The Navy might have just been disappointed with Combo's range and message sizes. With research suggesting sea animal noises carrying across hundreds or even thousands of miles, sending a note to a ship 50 miles away would have been a major let down. Coding enough fixed, simplistic messages for the equipment to be truly useful might easily have been daunting task. And by 1980, engineers had already spent more than two decades just proving the system could work.

“It was never successful,” Dr. Christopher Willes Clark, founder of the Cornell Bioacoustics Research Program, wrote to Atlus Obscura in an email. “The process of projecting coded ‘whale’ sounds out to functional distances is not viable.”

It’s possible that Combo was the victim of decades of improvements in more conventional communications tools. In 1968, it had begun separate work on extremely-low frequency (ELF) radio transmitters that could reach submarines deep underwater. After a series of proposals and tests, work finally began on Project ELF in 1981. The final system became operational in 1989 with multiple ground-based transmission stations scattered around the globe.

Over the same period, the Navy had steadily improved a fleet of airborne very-low frequency (VLF) radio relays, as part of system of systems called Take Charge and Move Out (TACAMO). The main job of these flying command centers was—and still is—to get orders to ballistic missile submarines in a doomsday scenario where an enemy attack destroyed land-based communications sites. Of course, TACAMO never completely solved the sub-to-sub or ship-to-sub communication gap.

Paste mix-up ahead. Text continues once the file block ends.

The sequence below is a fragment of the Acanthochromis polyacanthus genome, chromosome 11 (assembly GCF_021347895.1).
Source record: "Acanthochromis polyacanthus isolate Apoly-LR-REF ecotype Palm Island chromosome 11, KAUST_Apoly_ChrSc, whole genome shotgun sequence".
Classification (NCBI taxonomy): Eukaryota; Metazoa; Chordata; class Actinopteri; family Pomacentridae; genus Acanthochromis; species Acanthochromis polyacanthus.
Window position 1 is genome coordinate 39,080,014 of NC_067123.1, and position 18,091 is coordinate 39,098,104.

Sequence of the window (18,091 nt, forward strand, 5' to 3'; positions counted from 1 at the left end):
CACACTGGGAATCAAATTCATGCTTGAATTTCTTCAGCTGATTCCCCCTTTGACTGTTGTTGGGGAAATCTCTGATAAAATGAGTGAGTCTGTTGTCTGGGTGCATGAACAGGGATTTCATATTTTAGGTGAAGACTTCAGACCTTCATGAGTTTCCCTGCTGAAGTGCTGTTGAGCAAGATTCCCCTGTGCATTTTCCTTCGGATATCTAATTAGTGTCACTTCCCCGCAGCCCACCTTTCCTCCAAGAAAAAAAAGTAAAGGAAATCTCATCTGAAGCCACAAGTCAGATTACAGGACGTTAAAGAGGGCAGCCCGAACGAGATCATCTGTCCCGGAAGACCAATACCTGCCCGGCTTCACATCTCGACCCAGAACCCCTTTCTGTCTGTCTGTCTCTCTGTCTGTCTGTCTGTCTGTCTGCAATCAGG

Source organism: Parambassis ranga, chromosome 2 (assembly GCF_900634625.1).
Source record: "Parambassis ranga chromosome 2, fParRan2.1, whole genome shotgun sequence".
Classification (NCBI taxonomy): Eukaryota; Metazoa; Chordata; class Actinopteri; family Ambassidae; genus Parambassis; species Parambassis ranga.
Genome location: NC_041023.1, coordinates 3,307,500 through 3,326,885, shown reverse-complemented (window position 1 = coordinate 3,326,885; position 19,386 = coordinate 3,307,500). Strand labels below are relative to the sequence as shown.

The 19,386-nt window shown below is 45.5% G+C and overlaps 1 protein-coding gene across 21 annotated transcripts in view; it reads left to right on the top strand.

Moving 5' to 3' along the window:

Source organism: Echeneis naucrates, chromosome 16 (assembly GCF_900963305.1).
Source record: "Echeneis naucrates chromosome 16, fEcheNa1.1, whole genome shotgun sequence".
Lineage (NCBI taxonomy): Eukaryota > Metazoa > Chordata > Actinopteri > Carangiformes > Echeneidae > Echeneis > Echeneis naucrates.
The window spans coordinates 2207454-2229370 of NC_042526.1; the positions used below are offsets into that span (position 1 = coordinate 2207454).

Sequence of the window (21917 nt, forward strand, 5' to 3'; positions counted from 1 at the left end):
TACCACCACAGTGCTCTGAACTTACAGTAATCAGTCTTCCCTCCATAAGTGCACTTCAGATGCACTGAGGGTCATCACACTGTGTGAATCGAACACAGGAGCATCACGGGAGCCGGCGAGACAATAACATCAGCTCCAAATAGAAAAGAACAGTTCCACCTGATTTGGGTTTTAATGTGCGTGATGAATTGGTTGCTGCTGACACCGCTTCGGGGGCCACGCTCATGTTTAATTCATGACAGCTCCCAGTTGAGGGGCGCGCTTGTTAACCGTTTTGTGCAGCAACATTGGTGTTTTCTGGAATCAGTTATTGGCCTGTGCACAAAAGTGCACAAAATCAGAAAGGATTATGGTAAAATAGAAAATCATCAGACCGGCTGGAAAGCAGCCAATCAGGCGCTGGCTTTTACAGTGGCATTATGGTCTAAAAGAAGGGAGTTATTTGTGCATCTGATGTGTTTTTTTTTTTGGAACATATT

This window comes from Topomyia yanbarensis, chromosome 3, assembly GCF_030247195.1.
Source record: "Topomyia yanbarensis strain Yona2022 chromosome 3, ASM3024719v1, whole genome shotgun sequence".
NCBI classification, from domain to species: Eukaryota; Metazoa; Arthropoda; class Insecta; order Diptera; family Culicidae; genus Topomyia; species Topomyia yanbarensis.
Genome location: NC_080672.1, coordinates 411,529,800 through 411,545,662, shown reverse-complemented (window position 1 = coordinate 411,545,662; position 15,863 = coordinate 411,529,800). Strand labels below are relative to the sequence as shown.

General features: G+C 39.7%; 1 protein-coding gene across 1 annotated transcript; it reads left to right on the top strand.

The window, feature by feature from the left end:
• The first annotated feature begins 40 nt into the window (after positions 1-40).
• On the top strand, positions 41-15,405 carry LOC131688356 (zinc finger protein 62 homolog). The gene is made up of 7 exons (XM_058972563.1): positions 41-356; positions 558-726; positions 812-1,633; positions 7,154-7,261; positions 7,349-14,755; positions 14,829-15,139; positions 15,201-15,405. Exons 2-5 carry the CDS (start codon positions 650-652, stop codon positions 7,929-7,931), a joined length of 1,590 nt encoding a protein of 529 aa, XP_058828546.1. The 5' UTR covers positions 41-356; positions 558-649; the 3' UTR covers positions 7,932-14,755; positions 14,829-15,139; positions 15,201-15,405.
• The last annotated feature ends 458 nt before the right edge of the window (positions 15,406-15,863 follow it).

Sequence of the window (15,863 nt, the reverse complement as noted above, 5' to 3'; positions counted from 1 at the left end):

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A TACAMO EC-130Q.

In 1989, the Navy began replacing its EC-130Q TACAMO planes, based on the C-130 Hercules cargo aircraft, with larger and more capable E-6A Mercuries. In 2004, it shut down the Project ELF sites altogether.

More than a decade later, improved E-6Bs were still flying, though the Pentagon was looking into a future replacement. In the near future, submarines may end up communication via further improved radio systems, with underwater drones as relay nodes, or even with beams of light

There’s no indication the Navy is still interested in putting communication system based on animal sounds into service on submarines or any other warship. But if that ever changes, someone will probably have to go looking for the Combo tapes.

Contact the author: jtrevithickpr@gmail.com